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Regarding The Hobbit

….I was really disappointed. Now, those of you who’ve been paying attention to the newsfeed from way back when know my controversial opinion regarding the second two Lord of the Rings movies (hint: I think they get worse as they go on…), but as The Hobbit is just a hair away from “rotten” on Rotten Tomatoes, I can rest assured that I’m not alone in my dislike of the film.

Actually to say “dislike” isn’t really accurate. To be fair, there is a good movie in there. There really is–it’s beautifully shot, fantastically acted (especially on the part of one Martin Freeman, who fans of BBC’s Sherlock know as the super charming Watson) and overall incredible to look at. The problem, like the latter two LOTR movies, come from an overindulgent film maker not willing to edit his damn movie.

The Hobbit does not to be 3 movies, each over two and a half hours, long. Two movies I can maaaybe see, but even that’s pushing it. The thing is that the novel is shorter than any one of the LotR books, and before the Ringers come out of the woodwork to bitch, extended cuts with extra, unnecessary crap are what you make for people who desperately want to see stuff that, while cool for fans of the books, doesn’t make sense to put into a movie for pacing purposes. Because ultimately, like in comics, pacing is incredibly important.

One of the big complaints I get from MR fans at conventions is that we’ve been in the tournament arc for 2ish years. And I know and accept that, and because I am aware of this, there’s a bunch of stuff I’ve cut. For instance, every one of the 32 initial fighters had a fight kinda outlined that I totally could’ve included, but chose not to because they’re extraneous and non-essential to the overarching story! Now yes, there’re those of you who’d love to see how the necromancer or the taoist fought, but to show those fights I would’ve had to sacrifice stuff from the main characters’ fights. But hey! If it’s stuff I think is super cool, I add it as a bonus story for the book versions–non-essential to the plot, but there for the fans who really wanna see it. Much like, once again, an extended cut to a film.

The second problem with the movie is that Peter Jackson really tries to recapture the grandeur of his LotR trilogy, which, the novelization of The Hobbit simply is not. I want to put in here that of all the Tolkien’s works, The Hobbit is my favorite. And one of the main themes of the book is that small, unexpected people can become heroes in their own ways with their own uniquely brave acts of heroism. The problem with having it be LotR-style epic is that Bilbo’s acts of cleverness are often overshadowed by having an overblown fight scene take place. And there are =many= overblown and over-"epic” fight scenes. And lots of unnecessary things that, while maybe the hardcore fans found exhilarating to see, were completely extraneous to the overall plot (I don’t want to mention specifics on account of spoilers, but feel free to bug me on twitter or send me an email at savagesparrow @ gmail.com).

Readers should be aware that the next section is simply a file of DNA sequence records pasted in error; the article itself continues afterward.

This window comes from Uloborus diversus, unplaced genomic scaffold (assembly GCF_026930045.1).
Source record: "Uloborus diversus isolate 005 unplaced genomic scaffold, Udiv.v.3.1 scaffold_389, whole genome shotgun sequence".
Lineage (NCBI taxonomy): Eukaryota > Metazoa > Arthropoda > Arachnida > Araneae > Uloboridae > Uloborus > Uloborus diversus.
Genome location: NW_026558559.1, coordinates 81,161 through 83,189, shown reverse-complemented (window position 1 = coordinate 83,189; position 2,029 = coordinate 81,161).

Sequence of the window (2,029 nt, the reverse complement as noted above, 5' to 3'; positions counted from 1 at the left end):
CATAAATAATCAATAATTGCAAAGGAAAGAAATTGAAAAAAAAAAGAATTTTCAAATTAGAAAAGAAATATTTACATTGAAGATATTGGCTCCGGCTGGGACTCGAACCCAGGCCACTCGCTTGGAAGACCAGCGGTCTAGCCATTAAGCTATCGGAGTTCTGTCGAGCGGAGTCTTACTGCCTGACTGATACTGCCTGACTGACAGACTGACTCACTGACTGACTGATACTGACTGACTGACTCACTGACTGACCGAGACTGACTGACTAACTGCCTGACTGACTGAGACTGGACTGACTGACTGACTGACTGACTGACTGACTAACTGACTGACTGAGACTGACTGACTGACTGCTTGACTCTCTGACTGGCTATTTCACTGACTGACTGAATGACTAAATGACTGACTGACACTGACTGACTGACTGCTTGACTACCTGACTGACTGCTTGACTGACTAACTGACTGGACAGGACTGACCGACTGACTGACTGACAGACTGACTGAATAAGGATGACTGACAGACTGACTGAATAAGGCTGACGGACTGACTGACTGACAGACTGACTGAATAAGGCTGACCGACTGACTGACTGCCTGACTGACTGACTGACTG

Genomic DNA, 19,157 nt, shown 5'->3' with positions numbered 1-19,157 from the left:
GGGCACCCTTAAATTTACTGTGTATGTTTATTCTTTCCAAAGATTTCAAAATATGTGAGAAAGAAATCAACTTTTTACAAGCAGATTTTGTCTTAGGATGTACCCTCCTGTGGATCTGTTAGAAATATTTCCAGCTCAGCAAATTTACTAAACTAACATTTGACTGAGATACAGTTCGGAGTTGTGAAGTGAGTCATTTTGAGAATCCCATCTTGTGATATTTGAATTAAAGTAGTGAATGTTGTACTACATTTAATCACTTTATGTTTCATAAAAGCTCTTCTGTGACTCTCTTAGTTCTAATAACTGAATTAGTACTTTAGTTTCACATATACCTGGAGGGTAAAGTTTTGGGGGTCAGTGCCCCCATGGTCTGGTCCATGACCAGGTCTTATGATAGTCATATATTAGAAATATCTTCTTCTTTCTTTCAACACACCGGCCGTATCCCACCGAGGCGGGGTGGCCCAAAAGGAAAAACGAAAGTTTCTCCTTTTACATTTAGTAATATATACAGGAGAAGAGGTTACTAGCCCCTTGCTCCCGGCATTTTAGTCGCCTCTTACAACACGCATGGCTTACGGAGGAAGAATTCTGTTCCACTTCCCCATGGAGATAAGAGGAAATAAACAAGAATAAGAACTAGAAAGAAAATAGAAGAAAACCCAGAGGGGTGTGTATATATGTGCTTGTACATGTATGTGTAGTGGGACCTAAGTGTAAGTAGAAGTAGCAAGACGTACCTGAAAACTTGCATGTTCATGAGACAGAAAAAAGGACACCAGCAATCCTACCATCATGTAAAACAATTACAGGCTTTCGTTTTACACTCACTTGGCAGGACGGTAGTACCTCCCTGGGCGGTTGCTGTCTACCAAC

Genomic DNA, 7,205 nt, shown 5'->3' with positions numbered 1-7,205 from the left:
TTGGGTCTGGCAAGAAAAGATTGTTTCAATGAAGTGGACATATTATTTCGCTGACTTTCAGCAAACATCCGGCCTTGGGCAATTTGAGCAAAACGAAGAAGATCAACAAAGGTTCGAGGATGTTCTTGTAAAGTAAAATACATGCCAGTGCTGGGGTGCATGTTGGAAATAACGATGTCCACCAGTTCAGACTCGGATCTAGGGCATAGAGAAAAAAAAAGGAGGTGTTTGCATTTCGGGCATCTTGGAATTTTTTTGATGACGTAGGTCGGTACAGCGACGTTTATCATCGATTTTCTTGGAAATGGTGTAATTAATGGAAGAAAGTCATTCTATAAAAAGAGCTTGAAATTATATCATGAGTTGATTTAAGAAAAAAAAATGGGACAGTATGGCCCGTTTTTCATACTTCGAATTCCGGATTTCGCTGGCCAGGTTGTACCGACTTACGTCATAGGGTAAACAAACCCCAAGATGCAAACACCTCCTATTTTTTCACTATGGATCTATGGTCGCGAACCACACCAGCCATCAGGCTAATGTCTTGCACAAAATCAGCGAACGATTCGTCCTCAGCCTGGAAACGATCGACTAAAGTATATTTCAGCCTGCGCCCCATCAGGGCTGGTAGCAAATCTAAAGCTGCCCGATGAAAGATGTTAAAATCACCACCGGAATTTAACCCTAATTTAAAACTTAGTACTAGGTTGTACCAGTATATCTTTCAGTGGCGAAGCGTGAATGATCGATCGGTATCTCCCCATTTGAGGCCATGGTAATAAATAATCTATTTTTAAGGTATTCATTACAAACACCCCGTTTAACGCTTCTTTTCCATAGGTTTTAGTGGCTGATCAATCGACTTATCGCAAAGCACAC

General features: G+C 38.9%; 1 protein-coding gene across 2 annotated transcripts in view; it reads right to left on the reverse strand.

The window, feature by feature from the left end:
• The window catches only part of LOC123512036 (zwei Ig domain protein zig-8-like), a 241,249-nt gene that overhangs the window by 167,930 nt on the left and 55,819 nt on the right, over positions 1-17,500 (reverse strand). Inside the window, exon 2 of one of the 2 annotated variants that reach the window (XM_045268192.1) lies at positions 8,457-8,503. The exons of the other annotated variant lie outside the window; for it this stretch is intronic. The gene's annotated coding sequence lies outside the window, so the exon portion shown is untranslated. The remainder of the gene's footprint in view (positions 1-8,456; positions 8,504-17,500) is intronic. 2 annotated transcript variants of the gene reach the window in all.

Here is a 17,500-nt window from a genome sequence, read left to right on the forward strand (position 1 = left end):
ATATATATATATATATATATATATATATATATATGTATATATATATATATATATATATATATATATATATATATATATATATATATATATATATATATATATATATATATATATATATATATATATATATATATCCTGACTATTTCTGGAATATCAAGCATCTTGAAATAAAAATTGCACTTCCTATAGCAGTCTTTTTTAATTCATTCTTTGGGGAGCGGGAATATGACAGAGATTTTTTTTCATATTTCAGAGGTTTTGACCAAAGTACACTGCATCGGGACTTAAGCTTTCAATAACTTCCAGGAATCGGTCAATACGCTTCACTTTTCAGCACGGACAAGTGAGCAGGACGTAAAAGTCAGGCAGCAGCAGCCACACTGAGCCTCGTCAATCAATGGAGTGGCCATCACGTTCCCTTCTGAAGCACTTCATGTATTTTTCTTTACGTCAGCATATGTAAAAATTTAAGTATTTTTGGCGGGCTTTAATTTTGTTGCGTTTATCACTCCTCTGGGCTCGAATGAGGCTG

Finally, the music of the movie is just…ridiculously pretentious. The overall theme is pretty nice (the one that the dwarves sing in the trailers is the basic theme), but all the music that =isn’t= an iteration of that specific theme is your basic “epic” fantasy music that is really generic-sounding, overblown, and awful. In particular, the bit of music that they played when Thorin was facing down the pale orc (who, due to not having much of a role in the novel is basically resorting to delivering Bond-villian lines like, “I’ll get you next time, Thorin!!” complete with fist-shaking) is SO ridiculous with its choral chanting and 300-style manly drumming that Brion and I couldn’t help but laugh. As much as I like to nitpick the original trilogy (and again, even though I do nitpick I do like the movies overall–RotK not so much, but that’s beside the point), the score and most importantly the use of the score was excellent. There were so MANY wonderful scenes in the first LotR movie where there was simply silence used to build tension. Or to let characters simply have a conversation. I can’t tell you how many conversations were drowned out by either overly ambitious “Let’s have a journey!” music or the movie’s very brooding theme (which was weird when they’d be having a conversation about splitting treasure…). But if you watch the movie, try to count how long the movie can go with it just being…silent. It’s not very long!

To sum it all up, The Hobbit isn’t a bad movie. It’s just the victim of an overindulgent director who no one wanted to argue with because he’s proven he can make a lot of movie with his ‘vision’. I firmly believe that there is a good movie there–the first half hour or so is pretty lovely, the riddle scene is excellent, and Martin Freeman really does a wonderful job making Bilbo into an awesome character you wish the best for. The movie just needs someone to take some scissors to it. Honestly, if the 70s cartoon can manage to tell the whole story in 90 minutes, and do an (arguably) better job, then Jackson with his budgets can manage to trim some fat down. I want a slim cut dvd!

I should also mention that Bakshi’s version of Lord of the Rings has probably the greatest fantasy “adventuring” theme ever. Seriously, when you hear that theme it makes you want to go on an adventure! That’s why I’m cutting this post of here–there’re adventures to be had!

Mystic Revolution copyright © Jennifer Brazas 2009. All rights reserved.
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